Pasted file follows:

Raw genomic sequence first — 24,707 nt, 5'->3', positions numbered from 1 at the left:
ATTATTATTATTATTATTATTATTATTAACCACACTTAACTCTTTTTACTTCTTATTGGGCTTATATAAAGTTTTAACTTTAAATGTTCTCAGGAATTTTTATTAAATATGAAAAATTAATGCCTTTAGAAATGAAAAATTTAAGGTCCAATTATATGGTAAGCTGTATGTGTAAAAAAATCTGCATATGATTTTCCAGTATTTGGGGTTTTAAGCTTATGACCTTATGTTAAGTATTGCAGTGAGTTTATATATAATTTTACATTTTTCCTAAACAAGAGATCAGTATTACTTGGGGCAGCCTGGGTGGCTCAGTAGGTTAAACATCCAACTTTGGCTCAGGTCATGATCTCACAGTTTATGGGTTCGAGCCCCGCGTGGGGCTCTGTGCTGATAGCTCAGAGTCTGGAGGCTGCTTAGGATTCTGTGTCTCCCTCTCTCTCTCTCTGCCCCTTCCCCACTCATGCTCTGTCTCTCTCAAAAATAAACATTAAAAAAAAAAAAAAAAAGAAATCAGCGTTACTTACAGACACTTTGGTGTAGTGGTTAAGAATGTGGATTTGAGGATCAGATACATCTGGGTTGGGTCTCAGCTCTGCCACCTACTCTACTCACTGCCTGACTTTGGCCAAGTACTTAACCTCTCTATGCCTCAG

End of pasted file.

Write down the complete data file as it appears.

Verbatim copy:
Raw genomic sequence first — 24,707 nt, 5'->3', positions numbered from 1 at the left:
ATTATTATTATTATTATTATTATTATTAACCACACTTAACTCTTTTTACTTCTTATTGGGCTTATATAAAGTTTTAACTTTAAATGTTCTCAGGAATTTTTATTAAATATGAAAAATTAATGCCTTTAGAAATGAAAAATTTAAGGTCCAATTATATGGTAAGCTGTATGTGTAAAAAAATCTGCATATGATTTTCCAGTATTTGGGGTTTTAAGCTTATGACCTTATGTTAAGTATTGCAGTGAGTTTATATATAATTTTACATTTTTCCTAAACAAGAGATCAGTATTACTTGGGGCAGCCTGGGTGGCTCAGTAGGTTAAACATCCAACTTTGGCTCAGGTCATGATCTCACAGTTTATGGGTTCGAGCCCCGCGTGGGGCTCTGTGCTGATAGCTCAGAGTCTGGAGGCTGCTTAGGATTCTGTGTCTCCCTCTCTCTCTCTCTGCCCCTTCCCCACTCATGCTCTGTCTCTCTCAAAAATAAACATTAAAAAAAAAAAAAAAAAGAAATCAGCGTTACTTACAGACACTTTGGTGTAGTGGTTAAGAATGTGGATTTGAGGATCAGATACATCTGGGTTGGGTCTCAGCTCTGCCACCTACTCTACTCACTGCCTGACTTTGGCCAAGTACTTAACCTCTCTATGCCTCAG